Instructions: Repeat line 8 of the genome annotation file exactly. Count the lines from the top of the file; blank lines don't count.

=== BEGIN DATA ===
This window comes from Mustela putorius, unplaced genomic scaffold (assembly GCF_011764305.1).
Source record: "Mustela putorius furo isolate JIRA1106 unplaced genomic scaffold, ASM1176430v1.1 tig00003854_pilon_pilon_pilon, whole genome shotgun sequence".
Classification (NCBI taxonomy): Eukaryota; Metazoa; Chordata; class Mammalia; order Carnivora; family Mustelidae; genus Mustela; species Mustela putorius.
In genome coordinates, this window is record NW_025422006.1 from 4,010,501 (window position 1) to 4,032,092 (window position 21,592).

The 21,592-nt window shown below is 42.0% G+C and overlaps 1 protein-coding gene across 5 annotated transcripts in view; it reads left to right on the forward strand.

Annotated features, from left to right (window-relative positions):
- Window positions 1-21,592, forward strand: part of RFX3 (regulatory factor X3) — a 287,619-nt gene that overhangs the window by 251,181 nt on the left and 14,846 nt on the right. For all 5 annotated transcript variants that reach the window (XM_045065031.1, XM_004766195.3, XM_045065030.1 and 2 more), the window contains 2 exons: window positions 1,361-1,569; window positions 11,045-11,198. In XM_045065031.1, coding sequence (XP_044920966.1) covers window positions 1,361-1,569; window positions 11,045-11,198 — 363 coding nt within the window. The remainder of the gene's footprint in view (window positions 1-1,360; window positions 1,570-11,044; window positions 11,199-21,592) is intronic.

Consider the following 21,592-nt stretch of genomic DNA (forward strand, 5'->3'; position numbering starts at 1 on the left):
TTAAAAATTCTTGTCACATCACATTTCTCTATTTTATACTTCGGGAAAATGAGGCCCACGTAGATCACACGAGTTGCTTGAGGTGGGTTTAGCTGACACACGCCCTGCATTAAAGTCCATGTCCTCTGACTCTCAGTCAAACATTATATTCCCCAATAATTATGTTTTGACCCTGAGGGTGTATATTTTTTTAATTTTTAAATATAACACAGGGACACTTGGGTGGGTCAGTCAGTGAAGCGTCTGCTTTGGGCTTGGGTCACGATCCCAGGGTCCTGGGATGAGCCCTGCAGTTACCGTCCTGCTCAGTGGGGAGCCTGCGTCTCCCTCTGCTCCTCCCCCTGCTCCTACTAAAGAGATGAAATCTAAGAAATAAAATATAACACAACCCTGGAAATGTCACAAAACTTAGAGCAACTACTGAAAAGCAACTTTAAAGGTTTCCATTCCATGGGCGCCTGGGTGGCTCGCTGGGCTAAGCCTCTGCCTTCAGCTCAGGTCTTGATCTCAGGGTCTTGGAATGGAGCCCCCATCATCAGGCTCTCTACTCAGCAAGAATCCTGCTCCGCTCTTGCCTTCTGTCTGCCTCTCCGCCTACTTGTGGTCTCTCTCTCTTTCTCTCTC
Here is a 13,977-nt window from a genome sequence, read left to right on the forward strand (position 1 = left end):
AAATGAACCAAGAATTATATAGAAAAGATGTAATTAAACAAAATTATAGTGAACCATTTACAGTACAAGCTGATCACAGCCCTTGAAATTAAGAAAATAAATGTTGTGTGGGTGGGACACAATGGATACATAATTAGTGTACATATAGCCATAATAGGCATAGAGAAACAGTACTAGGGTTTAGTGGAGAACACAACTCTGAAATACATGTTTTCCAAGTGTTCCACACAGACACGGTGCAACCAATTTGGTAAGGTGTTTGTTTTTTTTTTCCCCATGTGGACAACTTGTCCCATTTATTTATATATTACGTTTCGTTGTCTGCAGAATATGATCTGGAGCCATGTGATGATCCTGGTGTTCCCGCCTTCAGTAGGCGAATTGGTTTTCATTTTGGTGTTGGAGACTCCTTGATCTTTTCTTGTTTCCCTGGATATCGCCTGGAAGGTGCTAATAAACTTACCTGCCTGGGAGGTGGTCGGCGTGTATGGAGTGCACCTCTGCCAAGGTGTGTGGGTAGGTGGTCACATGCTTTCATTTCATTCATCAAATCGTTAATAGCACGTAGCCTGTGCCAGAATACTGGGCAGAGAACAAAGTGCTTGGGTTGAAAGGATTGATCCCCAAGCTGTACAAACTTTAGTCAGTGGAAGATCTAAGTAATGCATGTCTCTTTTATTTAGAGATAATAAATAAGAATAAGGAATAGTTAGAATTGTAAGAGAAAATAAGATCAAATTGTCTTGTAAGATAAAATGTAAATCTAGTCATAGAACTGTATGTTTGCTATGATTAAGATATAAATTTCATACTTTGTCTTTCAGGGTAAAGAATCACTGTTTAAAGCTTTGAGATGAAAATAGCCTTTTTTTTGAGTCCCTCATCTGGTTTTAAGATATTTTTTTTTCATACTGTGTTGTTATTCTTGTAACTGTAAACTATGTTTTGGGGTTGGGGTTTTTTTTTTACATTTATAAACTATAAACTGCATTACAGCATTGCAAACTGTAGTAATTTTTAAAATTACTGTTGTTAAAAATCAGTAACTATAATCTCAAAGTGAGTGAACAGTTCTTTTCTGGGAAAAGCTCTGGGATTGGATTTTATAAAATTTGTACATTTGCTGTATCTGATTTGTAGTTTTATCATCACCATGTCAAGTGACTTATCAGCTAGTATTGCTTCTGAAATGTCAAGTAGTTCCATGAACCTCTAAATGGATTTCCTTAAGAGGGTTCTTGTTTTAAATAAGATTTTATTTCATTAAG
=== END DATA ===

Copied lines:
Consider the following 21,592-nt stretch of genomic DNA (forward strand, 5'->3'; position numbering starts at 1 on the left):